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Tom West

The "last mile" problem occurs at smaller scale as well. Where I live, there is a frequent bus service which takes me to a nice mall, and drops me off as close as is possible on the public road... but I then have to cross across a huge parking lot, with random buidings and roadways scattered acorss it and no walkways whatsoever. The designers (may they be banned from driving for ever) obviously never thoguht that anyone would access the mall in any way other than by car.

Unless the transit stop is right outside the door, someone has to think about how peopel will get form the stop to their destination.


So, PRT is on-topic for this thread?

Donning asbestos suit... :)


The real answer here is that transit need not serve every square inch of Tyson's Corner to be an overwhelming success.

I'm just shocked at how many transit passengers, even smart ones, seem to be completely unaware of understanding how unattractive a train+shuttlebus is to people who currently drive. A train by itself will get many of them out of their cars. A stupid bus? The same bus they already had access to and decided not to take for many years? Not freakin' likely.


Looking at the map (I'm not intimately familiar with the area), two areas look problematic:

1) Sections south of VA7, especially the southernmost part, which require crossing a busy highway to reach.

2) Sections in the northern part of the project, close to the Dulles freeway, which are well in excess of 2000' or so from the metro line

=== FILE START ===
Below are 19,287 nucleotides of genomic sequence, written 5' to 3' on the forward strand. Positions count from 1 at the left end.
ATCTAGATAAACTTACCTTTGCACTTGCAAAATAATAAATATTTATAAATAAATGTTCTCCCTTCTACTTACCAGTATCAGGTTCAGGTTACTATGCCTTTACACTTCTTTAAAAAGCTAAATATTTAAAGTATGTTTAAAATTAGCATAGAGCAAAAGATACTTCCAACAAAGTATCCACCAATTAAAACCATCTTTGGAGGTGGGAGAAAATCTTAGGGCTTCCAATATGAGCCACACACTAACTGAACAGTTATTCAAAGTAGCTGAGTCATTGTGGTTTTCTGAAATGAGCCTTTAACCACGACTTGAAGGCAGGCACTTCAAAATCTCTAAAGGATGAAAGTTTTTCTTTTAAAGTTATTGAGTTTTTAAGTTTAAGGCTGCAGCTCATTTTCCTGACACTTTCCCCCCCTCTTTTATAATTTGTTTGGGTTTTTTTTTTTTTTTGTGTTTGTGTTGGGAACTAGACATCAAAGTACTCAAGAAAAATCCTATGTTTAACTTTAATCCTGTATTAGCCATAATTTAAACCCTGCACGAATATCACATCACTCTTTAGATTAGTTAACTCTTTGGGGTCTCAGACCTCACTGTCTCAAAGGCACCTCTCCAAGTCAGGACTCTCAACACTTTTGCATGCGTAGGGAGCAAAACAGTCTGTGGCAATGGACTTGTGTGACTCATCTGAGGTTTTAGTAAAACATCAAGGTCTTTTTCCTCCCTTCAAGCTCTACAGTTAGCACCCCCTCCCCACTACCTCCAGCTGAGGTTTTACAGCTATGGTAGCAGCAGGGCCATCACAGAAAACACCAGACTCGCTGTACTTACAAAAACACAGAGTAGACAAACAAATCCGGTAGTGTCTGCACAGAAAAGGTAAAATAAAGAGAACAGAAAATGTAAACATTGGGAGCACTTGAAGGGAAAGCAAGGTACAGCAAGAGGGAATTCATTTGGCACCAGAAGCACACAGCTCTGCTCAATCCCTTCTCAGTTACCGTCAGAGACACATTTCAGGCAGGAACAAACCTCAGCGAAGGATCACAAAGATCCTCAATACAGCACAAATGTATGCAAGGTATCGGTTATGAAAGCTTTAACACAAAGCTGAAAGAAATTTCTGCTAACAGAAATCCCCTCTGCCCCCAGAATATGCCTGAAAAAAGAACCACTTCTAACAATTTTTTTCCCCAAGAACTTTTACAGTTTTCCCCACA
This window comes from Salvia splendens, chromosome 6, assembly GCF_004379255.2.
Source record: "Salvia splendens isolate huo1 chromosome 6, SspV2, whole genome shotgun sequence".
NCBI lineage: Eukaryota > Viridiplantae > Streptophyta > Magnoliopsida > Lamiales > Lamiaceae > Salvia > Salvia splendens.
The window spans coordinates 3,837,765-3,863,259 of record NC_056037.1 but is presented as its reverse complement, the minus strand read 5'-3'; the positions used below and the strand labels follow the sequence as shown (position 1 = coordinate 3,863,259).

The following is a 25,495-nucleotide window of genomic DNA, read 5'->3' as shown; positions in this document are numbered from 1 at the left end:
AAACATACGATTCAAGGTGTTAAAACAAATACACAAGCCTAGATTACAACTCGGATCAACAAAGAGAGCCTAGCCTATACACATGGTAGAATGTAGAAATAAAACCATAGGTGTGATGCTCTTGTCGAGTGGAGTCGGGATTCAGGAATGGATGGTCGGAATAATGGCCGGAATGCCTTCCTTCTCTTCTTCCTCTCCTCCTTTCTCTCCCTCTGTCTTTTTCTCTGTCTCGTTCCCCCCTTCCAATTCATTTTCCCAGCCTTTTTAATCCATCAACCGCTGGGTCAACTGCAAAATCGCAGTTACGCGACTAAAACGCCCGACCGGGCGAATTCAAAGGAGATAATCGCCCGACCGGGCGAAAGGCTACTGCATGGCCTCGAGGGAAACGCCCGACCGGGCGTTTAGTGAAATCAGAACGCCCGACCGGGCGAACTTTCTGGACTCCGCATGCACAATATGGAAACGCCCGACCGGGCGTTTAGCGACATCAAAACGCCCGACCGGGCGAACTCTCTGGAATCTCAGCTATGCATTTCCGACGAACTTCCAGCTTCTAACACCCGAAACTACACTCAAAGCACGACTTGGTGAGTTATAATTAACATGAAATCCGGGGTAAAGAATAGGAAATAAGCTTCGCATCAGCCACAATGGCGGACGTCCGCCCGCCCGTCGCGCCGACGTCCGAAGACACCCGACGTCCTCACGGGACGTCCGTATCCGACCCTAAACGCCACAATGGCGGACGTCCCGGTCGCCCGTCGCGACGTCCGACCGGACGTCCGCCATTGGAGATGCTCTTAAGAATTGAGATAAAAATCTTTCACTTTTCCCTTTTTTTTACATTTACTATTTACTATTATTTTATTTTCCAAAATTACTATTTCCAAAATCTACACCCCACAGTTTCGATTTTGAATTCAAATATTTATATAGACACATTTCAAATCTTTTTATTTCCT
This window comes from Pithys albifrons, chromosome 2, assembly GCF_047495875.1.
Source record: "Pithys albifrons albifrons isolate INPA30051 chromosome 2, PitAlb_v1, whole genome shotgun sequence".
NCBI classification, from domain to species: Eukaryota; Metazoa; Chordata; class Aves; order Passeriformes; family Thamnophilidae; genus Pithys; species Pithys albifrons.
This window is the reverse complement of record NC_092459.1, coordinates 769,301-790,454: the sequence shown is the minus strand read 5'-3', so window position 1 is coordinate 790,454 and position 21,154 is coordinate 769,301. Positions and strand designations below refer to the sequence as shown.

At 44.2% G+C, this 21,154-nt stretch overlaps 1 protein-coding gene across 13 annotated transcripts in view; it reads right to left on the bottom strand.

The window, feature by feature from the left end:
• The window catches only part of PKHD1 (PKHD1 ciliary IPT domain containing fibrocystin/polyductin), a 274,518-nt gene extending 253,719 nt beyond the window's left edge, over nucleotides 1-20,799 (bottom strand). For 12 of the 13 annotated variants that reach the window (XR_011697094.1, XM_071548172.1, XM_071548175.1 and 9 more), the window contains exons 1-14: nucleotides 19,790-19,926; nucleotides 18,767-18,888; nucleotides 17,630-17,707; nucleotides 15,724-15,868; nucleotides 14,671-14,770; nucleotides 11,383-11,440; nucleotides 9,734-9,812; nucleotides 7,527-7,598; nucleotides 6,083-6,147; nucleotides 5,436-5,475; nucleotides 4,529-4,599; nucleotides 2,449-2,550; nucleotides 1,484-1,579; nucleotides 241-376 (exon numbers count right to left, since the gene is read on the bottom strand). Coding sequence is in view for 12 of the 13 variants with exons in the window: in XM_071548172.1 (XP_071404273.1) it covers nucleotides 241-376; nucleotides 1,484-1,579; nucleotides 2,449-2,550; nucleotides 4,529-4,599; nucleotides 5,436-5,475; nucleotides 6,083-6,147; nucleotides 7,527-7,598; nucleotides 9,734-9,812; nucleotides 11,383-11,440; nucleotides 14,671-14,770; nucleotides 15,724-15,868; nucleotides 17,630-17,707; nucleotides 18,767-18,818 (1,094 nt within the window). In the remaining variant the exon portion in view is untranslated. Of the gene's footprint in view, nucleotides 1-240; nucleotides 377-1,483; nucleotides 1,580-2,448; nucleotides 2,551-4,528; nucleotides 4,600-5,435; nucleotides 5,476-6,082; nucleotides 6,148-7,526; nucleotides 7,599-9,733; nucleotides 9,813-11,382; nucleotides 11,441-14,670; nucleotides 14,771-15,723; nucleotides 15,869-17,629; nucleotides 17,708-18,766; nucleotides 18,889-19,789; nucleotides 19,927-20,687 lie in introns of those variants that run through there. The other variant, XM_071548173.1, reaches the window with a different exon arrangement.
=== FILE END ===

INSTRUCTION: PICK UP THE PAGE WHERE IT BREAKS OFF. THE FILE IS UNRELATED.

Obviously, the distance can't easily be made shorter for walkers, but some pedestrian improvements are in order. Many of the streets through the area are four- and six-lane boulevards with few if any crossings--and where there are protected crossings, its at an intersection. Some pedestrian improvements would be beneficial.

But the success of Tyson's Corner will depend more on how many people come to LIVE there; right now, most people who venture there are coming to work or shop, but go elsewhere at night. And in the DC metro area, TC probably has steep competition as an urban residential area, given the large cosmopolitan burg to its east.

But should it densify--there's lots of vacant lots according to Google, and many other lots currently occupied by parking, so lots of opportunity--there's lots of opportunity for transit. I suspect that not having all of Tyson's Corner within 2000 feet of a Metro stop won't be any worse than anywhere else Metro runs.

Transit whose purpose is to get commuters "the last mile" from a rapid transit line to their office, probably won't work. Transit which serves a wider community, on the other hand...


I think, one of the most sensible propositions was to install bicycle stations so people will arrive by train, took a bike to reach their destination and then go back to the staiton with it.

But maybe, the most important thing is to allow the growth of a denser area around the stations. This should change more the way people move radically than the creation of different lines of circulators

Alon Levy

Does Metro even allow bicycles on the trains?


@ Scotty. No, I'm not inviting a "PRT" conversation on this thread, but everyone's welcome to join the one at the GGW posts linked to above!

Alon Levy

That's just mean, Jarrett.

Ted King

@ Scotty -
If you don't want asbestosis* you might want to try Nomex** coveralls with a Al/Mylar*** firefighting suit on top. I'm going to check to see if I have any Halon grenades among my emergency supplies.

* http://en.wikipedia.org/wiki/Asbestosis
** http://en.wikipedia.org/wiki/Nomex
*** http://en.wikipedia.org/wiki/Mylar
Halon :

Matt Johnson

@Alon Levy:
WMATA allows bikes on buses (limit 2 per bus, on the exterior rack) at all times.

Bikes are prohibited on trains during rush hours and are allowed all other times weekdays (limit 2 par car) and all day weekends (limit 4 per car). Bikes are *not* allowed to use the center door on railcars at any time.

Note: I am the author of the 2nd and 4th parts of the GGW series on Tysons.

Daniel Feller

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the firm

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